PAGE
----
So, you think you want to enter a figure competition, do you? "Yes," you say. After all, you workout hard, eat well, and maintain a relatively lean physique. You have a strong work ethic, are determined to reach your goals, and love meeting new challenges. Well if that's the case, I say go for it! Of course, that leaves you with much to be learned and accomplished.
The journey to physique competition is probably the toughest you'll ever endure, but it's also one of the most rewarding. Being able to prove that you've got the mental and physical ability to get in contest shape and stand on stage that day is enough to give you the self-confidence boost to go after any and all of your lifelong dreams, not to mention, you get in great shape!
When I first had these thoughts and desires several years ago, I began by spending hours a day on the computer, researching the ever-scattered tidbits of information an aspiring competitor could get her hands on, which left much to be desired. Two years later, I entered my first show. Two years after that brings me to this point - preparing to enter my seventh physique competition and try my hand at the NPC national-level.
I love helping out new competitors; I offer it as an online service and also hold monthly competitor workshops at my gym. What I've also decided to do with this article is to write a complete guide for preparing for a figure competition - everything you need to know from start to finish, diet to training, suits to hair, heels to posing. I hope this helps ease your mind and lessen the stress you will encounter during your prep, and bringing home a trophy wouldn't be too bad, either!
Choosing A Show
The first step in preparing for a show is to choose an organization and a division in which to compete. We're assuming the second has been done, as this article is geared towards figure competitors. There are also divisions for fitness, bikini, and fitness model.
As for choosing an organization, attend local shows in your area and research the different organization websites online. Check out results and photos from the shows you are looking to enter to see what the desired look is, and decide which look you prefer and could likely attain.
For a figure competition, you should allow yourself 3-6 months of preparation. This ensures enough time to take care of all the details, while also focusing on your training and diet, without added stress of being pressed to meet a deadline and wondering if you'll be ready on time.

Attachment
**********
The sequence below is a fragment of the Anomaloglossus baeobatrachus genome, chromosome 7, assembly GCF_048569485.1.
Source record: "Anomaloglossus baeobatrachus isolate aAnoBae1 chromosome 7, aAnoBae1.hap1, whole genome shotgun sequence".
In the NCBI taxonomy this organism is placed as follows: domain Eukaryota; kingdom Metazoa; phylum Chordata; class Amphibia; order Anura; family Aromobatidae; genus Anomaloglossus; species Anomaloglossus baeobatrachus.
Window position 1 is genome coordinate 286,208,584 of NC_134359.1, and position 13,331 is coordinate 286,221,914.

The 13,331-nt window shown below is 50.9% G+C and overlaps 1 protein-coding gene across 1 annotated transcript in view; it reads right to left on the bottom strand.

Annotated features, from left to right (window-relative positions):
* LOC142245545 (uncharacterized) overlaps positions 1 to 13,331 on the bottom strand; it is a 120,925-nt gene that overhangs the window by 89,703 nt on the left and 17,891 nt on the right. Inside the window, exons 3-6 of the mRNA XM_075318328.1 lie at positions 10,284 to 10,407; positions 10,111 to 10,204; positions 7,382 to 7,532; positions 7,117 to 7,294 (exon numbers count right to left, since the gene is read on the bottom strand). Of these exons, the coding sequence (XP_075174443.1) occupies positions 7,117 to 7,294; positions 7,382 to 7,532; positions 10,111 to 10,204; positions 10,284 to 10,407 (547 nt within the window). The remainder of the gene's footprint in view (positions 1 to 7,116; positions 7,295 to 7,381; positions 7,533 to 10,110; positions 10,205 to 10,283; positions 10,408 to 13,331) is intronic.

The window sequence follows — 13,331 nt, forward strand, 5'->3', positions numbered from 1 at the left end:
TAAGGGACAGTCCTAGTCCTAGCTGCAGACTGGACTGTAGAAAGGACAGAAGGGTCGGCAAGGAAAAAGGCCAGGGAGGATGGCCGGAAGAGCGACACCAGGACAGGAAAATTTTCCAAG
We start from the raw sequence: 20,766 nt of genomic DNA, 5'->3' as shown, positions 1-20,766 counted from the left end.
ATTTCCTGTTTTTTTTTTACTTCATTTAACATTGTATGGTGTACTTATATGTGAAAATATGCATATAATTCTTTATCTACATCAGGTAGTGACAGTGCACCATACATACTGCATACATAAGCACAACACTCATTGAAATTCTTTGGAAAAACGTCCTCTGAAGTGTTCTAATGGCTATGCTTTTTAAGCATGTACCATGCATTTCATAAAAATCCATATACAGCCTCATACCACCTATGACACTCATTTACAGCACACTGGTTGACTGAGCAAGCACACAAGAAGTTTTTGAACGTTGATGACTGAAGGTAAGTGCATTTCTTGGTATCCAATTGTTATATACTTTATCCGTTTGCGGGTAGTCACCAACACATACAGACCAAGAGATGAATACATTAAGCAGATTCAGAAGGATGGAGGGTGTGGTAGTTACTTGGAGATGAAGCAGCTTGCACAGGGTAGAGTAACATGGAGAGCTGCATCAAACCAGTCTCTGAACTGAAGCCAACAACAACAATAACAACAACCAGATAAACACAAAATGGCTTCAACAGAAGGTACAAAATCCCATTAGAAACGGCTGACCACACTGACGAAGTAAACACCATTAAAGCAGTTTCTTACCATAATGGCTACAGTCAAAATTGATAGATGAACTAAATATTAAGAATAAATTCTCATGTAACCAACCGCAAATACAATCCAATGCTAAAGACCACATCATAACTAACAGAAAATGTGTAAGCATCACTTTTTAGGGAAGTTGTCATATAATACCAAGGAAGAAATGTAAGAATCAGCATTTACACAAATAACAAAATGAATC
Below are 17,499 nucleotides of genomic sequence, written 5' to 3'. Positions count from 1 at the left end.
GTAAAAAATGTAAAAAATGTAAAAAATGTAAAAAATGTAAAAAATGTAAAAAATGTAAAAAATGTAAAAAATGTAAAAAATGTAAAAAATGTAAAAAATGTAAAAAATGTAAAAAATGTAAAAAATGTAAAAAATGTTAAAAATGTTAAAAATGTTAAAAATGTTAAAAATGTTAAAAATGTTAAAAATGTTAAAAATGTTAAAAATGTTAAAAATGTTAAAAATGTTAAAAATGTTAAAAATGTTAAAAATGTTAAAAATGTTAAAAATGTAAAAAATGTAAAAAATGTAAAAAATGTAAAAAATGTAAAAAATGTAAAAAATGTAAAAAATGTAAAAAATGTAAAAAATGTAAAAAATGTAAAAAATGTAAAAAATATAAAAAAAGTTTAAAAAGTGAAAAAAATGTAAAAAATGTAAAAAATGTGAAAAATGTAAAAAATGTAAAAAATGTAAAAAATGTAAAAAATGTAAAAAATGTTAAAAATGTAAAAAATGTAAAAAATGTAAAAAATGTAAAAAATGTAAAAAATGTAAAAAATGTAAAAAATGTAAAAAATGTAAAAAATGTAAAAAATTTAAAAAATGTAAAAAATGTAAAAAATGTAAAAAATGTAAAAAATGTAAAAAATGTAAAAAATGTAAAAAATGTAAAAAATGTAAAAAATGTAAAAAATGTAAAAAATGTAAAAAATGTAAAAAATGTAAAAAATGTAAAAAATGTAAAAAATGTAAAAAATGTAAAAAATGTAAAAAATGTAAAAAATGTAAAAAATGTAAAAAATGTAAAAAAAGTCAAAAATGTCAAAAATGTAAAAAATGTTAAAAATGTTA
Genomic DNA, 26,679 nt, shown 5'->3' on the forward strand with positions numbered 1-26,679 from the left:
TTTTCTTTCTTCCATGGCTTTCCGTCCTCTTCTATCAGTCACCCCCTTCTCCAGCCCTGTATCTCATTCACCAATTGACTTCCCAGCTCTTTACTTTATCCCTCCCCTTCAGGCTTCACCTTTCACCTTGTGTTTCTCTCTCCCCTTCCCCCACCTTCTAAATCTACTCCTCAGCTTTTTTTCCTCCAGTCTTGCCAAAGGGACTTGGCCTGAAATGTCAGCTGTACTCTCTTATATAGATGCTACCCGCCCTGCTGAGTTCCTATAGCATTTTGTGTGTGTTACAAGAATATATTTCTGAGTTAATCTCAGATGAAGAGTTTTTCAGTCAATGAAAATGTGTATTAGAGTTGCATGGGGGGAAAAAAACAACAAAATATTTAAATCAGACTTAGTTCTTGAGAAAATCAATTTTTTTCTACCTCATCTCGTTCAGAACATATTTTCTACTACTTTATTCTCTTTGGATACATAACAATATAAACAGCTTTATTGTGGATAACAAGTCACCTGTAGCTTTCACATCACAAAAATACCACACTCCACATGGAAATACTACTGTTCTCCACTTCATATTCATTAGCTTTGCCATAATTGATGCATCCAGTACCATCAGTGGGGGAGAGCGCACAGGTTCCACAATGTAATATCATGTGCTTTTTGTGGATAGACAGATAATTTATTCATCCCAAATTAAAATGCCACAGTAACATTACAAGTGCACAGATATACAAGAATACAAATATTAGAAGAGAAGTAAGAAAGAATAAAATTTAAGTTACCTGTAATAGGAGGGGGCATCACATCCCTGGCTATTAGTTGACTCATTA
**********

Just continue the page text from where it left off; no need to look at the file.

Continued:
After selecting several shows of interest, research the chosen organization's criteria, rules, and judging requirements. You will have to submit your entry form and registration fee, adhere to any drug-testing requirements, and put together posing routines and quarter turns according to that organization's standards.
It's a good idea to contact the show promoter to sort out any questions you may have at this point. If the show requires traveling, ensure you find a means to get there and make any necessary reservations, including airfare or hotel, if required.
12 - 8 Weeks Out
At the 3-month point, you should begin the first stages of preparation. They include hiring any professionals to assist you and mapping out the first stages of your training and diet. People often question why I use a nutritionist for my prep; they assume that if I am at an elite level of fitness, that I should know enough to do my own nutrition. This simply is not true.
There is nothing wrong with hiring a nutritionist or a personal trainer that is skilled in the area of physique competition to assist you in your efforts. The extra support is also very helpful!
Due to budget constraints, I suggest hiring one person to take care of the one area in which you feel you need the most help. For me, and many competitors, that area is diet. What to eat, what not to eat, in what amounts, when, and how to peak during that final week are beyond most workout enthusiasts' basic knowledge.
At 12 weeks out you should begin counting calories and starting to eliminate the junk foods from your diet. Get into the habit of eating 5-7 meals per day, each meal containing a protein, carbohydrate, and some fat, and drinking one gallon of water per day.
Limit cheat meals to one day on the weekend. Start preparing your daily meal plans, buying and cooking food from scratch as much as possible, and weighing and measuring portions. Also be sure to track your calories, protein, carbohydrates, and fat for every item you put in your mouth.